Know The Breaks
The amount of break you should read into a putt varies not simply with the degree of slope but according to a number of other factors as well. Perhaps most important, Bermuda grass greens break more than greens of rye or bentgrass.
However, no matter what sort of grass you're playing on, you should allow for more break under each of the following situations: (1) on a hard-surfaced green, (2) in dry, sunny conditions, (3) when the grain of the green grows in the same direction as the slope, (4) when putting downhill, and (5) when you*re putting straight downwind or a crosswind is blowing down the slope of the green. In each of these situations, the speed of the putt will be increased, calling for a softer, more slowly rolling putt that will be more influenced by the various factors.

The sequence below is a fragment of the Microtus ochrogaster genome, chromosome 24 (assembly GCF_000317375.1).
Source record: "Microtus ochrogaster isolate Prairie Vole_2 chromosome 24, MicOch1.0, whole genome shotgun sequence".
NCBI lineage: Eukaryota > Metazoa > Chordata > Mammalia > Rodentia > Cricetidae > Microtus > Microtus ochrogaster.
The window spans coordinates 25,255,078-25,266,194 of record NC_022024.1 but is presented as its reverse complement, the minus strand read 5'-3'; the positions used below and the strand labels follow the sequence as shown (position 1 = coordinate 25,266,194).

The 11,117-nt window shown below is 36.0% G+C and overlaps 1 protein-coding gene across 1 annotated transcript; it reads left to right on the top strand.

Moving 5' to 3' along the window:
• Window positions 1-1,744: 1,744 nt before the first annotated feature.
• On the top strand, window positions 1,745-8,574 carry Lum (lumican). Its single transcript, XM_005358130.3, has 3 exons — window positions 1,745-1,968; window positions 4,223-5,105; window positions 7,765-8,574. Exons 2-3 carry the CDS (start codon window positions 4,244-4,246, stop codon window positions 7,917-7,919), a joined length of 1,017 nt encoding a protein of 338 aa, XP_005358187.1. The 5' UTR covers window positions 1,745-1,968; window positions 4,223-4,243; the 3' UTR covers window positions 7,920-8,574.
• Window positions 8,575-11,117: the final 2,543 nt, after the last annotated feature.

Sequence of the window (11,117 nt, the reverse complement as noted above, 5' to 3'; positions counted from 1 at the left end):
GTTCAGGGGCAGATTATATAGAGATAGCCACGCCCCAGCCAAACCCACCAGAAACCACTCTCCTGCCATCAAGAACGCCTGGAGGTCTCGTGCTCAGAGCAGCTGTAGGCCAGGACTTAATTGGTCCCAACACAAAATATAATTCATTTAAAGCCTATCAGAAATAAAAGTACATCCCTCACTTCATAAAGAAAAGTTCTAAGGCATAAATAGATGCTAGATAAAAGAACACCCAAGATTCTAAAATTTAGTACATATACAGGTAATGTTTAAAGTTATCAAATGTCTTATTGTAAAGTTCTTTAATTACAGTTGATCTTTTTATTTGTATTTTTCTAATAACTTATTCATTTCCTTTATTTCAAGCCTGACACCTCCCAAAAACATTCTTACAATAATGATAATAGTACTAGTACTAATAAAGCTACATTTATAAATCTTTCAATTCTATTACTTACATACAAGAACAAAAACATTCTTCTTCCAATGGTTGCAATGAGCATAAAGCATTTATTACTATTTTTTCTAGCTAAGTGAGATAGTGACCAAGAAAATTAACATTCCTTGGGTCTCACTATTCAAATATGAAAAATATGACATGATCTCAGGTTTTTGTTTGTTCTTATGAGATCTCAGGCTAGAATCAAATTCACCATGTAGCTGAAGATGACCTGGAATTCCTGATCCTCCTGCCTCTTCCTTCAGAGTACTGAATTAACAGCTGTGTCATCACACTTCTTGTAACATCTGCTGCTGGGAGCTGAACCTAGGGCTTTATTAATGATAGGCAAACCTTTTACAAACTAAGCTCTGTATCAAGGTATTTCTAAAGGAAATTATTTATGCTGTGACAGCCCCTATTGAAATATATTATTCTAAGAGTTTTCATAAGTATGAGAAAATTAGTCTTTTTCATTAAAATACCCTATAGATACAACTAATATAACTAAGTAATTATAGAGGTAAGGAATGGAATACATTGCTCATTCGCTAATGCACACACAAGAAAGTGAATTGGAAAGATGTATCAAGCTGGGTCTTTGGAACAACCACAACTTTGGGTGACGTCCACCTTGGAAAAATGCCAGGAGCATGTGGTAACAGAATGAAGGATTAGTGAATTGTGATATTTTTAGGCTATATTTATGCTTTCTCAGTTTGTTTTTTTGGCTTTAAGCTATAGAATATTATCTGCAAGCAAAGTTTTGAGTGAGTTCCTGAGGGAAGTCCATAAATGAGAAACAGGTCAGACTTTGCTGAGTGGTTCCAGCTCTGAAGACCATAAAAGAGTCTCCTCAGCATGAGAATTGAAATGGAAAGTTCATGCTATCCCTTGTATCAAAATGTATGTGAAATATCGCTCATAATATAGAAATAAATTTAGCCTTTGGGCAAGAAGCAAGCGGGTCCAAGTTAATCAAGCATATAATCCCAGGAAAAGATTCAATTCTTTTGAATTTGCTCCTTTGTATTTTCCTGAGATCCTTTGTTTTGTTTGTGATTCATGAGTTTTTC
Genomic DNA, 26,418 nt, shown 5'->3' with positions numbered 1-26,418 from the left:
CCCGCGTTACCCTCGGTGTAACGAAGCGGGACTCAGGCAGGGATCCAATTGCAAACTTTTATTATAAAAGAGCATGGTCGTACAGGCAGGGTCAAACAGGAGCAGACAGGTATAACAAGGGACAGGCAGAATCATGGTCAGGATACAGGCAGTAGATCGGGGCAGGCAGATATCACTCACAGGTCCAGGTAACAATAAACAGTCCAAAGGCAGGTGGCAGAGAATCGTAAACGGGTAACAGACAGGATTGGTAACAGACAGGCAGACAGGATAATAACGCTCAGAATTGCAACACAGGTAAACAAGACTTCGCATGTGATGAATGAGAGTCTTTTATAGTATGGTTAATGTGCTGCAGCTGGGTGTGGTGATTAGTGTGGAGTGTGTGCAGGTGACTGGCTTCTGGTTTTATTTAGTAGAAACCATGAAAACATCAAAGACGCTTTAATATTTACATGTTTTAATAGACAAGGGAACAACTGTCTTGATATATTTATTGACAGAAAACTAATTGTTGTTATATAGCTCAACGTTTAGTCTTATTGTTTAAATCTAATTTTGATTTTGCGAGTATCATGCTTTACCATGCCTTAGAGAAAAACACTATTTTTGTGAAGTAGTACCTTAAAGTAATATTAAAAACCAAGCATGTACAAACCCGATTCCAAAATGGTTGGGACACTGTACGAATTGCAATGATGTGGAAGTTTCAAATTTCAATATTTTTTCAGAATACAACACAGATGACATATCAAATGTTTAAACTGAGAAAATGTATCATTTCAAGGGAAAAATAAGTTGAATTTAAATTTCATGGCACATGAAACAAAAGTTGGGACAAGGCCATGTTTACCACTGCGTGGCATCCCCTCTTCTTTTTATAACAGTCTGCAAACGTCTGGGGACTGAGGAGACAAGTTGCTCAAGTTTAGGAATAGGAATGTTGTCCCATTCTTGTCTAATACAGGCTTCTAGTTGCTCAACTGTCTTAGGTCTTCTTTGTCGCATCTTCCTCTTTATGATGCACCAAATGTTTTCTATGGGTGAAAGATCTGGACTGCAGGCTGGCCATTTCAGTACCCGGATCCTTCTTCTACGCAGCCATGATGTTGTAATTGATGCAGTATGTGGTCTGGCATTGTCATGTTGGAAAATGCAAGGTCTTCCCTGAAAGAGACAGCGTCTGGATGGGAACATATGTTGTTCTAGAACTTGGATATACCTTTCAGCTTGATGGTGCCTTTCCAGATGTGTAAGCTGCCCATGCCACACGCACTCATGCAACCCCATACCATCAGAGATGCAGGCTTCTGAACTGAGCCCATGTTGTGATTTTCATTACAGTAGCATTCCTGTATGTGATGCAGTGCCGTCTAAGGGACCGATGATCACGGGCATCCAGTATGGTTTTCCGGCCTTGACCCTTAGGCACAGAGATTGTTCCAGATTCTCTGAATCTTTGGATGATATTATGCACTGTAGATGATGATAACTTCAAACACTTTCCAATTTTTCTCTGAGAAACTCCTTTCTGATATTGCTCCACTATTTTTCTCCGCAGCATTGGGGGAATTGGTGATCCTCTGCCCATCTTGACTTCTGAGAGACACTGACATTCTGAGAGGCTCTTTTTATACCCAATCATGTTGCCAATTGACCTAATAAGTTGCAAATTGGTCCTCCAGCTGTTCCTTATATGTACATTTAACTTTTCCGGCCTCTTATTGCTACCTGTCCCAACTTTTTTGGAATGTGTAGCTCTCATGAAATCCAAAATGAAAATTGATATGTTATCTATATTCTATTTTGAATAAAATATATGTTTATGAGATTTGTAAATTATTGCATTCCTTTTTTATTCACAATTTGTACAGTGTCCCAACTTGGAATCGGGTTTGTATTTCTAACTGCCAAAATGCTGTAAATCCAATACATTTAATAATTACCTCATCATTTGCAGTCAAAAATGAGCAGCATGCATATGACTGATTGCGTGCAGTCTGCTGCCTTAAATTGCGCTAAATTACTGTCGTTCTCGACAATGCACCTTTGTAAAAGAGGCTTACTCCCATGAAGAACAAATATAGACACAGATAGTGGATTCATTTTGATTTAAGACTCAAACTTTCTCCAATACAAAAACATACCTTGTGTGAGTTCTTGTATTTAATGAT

Conversely, you should play for less break when (1) on a soft-surfaced green, (2) in rainy conditions on a wet green, (3) the grain of the green grows in the opposite direction of the slope, (4) putting uphill, and (5) you*re putting into a headwind or when a crosswind is blowing against the pitch of the slope. These conditions call for a putt that must be struck more firmly, and when you do that, you always play less break.